Event Audio

All Library locations are closed today, Monday, September 1, in observance of Labor Day.

To listen to an audio recording of a previous Library special event, click the icon. The audio file will launch the media player on your computer.

The most recent recording displays at the top. The Library offers recordings only with the permission of the presenter. Please allow 7-10 days for the recording to be posted.

  • Karen Cox explains how northern-based advertisers, manufacturers, musicians, writers, and filmmakers fashioned a romantic version of Dixieland to push products, calm anxiety about modernity – and maintain a racist status-quo.
    Karen Cox - Dreaming of Dixie: How the South Was Created in American Popular Culture
    Tuesday, August 30, 2011
    Central Library

    From the late nineteenth century through World War II, popular culture portrayed the American South as a region ensconced in its antebellum past, draped in moonlight and magnolias, and represented by such southern icons as the mammy, the belle, the chivalrous planter, white-columned mansions, and even bolls of cotton. But what if this constructed nostalgia for the Old South was actually manufactured by outsiders?

  • Cricket enthusiast Martin Rowe discusses the parallel and occasionally intertwined history of baseball and cricket.
    Martin Rowe: Right Off the Bat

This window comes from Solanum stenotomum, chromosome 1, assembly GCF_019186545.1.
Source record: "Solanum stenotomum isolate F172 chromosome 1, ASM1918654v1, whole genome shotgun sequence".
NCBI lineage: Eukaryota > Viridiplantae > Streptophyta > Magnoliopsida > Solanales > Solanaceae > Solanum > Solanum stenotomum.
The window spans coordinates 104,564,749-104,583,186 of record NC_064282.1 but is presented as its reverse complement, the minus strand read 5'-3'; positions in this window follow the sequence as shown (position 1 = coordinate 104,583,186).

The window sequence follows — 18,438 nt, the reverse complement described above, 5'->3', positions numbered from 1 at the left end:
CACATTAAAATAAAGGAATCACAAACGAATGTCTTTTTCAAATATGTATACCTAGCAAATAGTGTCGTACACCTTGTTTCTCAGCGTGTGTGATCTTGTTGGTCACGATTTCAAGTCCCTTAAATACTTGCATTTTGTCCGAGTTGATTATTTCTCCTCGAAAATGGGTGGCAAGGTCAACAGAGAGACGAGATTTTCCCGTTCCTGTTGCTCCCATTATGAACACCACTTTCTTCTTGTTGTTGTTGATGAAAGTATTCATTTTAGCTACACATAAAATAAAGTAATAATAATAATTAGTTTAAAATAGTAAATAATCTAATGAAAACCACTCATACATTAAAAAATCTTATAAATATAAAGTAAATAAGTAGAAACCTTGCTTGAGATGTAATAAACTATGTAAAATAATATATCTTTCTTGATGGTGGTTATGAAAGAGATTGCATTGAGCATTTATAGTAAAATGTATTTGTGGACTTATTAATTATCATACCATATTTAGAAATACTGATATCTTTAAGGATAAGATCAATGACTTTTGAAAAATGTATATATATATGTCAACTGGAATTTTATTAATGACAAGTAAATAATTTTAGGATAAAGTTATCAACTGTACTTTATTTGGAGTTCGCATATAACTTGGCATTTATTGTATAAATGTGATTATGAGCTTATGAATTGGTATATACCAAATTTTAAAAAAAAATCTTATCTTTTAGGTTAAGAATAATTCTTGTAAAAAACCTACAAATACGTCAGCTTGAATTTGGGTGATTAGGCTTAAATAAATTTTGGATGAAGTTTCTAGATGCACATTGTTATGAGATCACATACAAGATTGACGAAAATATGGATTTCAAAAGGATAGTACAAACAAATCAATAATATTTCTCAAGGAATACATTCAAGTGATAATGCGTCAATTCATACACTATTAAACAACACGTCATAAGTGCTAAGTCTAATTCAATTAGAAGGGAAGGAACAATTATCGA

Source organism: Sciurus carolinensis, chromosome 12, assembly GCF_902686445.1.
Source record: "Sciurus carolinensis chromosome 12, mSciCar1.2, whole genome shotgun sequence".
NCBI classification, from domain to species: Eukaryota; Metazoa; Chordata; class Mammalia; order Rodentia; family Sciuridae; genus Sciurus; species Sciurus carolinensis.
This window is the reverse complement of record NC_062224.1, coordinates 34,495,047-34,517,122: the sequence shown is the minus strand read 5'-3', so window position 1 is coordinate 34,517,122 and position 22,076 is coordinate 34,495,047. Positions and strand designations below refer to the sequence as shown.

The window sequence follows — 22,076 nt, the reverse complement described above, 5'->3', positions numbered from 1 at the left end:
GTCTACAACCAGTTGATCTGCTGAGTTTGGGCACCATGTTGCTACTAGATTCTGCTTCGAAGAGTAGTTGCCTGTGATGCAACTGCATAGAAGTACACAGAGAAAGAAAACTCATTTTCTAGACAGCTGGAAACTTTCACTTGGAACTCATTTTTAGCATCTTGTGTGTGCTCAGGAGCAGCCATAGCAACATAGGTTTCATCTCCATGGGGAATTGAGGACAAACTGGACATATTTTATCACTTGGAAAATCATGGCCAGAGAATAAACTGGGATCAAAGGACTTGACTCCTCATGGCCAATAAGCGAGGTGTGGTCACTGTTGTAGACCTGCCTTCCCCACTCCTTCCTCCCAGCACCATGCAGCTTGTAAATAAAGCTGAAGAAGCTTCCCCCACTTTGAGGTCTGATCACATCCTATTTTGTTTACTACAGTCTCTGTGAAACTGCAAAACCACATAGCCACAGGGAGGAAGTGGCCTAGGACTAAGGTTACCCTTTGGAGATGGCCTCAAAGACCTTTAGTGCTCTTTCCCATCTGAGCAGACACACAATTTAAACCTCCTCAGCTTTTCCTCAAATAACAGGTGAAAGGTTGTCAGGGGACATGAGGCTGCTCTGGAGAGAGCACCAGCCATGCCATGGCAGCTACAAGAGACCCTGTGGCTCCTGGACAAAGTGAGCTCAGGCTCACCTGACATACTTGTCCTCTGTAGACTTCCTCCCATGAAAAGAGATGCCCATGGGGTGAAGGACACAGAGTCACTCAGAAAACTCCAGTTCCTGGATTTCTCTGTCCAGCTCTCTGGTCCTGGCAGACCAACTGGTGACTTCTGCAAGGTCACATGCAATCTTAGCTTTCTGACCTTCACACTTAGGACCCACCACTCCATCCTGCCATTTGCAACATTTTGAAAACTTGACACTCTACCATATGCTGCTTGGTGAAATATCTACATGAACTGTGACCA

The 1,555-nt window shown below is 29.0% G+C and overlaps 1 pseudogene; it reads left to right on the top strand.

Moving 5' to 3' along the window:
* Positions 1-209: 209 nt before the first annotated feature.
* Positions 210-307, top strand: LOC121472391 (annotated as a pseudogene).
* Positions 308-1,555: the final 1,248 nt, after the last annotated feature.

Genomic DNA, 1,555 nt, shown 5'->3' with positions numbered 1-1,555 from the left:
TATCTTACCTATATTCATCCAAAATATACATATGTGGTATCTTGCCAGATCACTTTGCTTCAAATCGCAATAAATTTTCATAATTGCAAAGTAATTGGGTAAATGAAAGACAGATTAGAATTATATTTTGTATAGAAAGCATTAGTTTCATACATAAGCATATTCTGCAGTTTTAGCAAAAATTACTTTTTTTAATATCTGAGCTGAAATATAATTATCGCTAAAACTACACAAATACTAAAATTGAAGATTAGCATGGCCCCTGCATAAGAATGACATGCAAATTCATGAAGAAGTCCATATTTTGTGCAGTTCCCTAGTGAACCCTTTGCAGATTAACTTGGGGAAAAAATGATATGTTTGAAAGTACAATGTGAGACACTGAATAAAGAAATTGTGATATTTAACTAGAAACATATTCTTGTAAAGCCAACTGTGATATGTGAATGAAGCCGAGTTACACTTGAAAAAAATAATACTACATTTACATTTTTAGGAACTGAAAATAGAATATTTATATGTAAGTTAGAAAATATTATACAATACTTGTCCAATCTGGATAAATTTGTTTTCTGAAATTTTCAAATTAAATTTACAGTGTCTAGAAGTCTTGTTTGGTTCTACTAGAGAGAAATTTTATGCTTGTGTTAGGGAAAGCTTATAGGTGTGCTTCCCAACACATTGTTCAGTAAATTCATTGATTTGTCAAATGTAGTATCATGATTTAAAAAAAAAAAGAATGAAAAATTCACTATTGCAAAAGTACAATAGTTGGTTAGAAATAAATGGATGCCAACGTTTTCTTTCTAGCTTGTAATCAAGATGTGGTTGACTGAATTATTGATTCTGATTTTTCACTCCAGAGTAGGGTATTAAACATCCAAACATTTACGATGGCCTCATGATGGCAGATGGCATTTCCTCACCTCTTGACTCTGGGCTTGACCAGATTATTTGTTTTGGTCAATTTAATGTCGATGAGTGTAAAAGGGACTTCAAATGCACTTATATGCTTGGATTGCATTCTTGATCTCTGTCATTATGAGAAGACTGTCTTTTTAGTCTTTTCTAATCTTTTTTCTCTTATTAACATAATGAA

Wednesday, August 24, 2011
    Central Library

    Cricket buff Martin Rowe, co-author of Right Off the Bat, explains the parallel and occasionally intertwined history of baseball and cricket in a presentation that includes anecdotes, diagrams, photographs, and a curve (or dipper) or two.

    Along the way, Rowe examines how the two sports mirrored British and American social and racial struggles while expanding beyond the shores of their founding countries to become multinational endeavors commanding global followings that now challenge the future of both sports.

  • Library Director Crosby Kemper III leads a public conversation with Boulevard Brewing Company founder John McDonald exploring how his award-winning company became the largest craft brewer in the Midwest and the largest independent American brewer  in Missouri.
    A Conversation with John McDonald
    Wednesday, August 3, 2011
    Central Library

    Join a public conversation with local brewing pioneer John McDonald, founder of Boulevard Brewing Company.

    McDonald, recently named the 2011 Brewers Association Recognition Award winner, started the brewery in 1989 and hand delivered Boulevard beer to local restaurants in his pick-up truck. Today, his company employs over 90 people.

    Since 1989, the award-winning company has grown to become the largest craft brewer in the Midwest and the largest independent American brewer in Missouri.

  • John Ferling discusses his compelling and accessible one-volume chronicle of the most pivotal period in America’s history, the battle in the Continental Congress over declaring American independence.
    John Ferling - Independence: The Struggle To Set America Free
    Wednesday, July 27, 2011
    Central Library

    No event in American history was more pivotal — or more contested — than the decision by Congress to declare independence in July 1776. Even months after American blood had been shed at Lexington and Concord, many colonists remained loyal to Britain.

  • Representatives from the Dwight D. Eisenhower Presidential Library and Museum discuss the scientific, social, and political changes that took place during the Eisenhower presidency. The talk complements a new exhibit on display at the Museum in Abilene, Kansas.
    Eisenhower: Agent of Change
    Thursday, July 21, 2011
    Central Library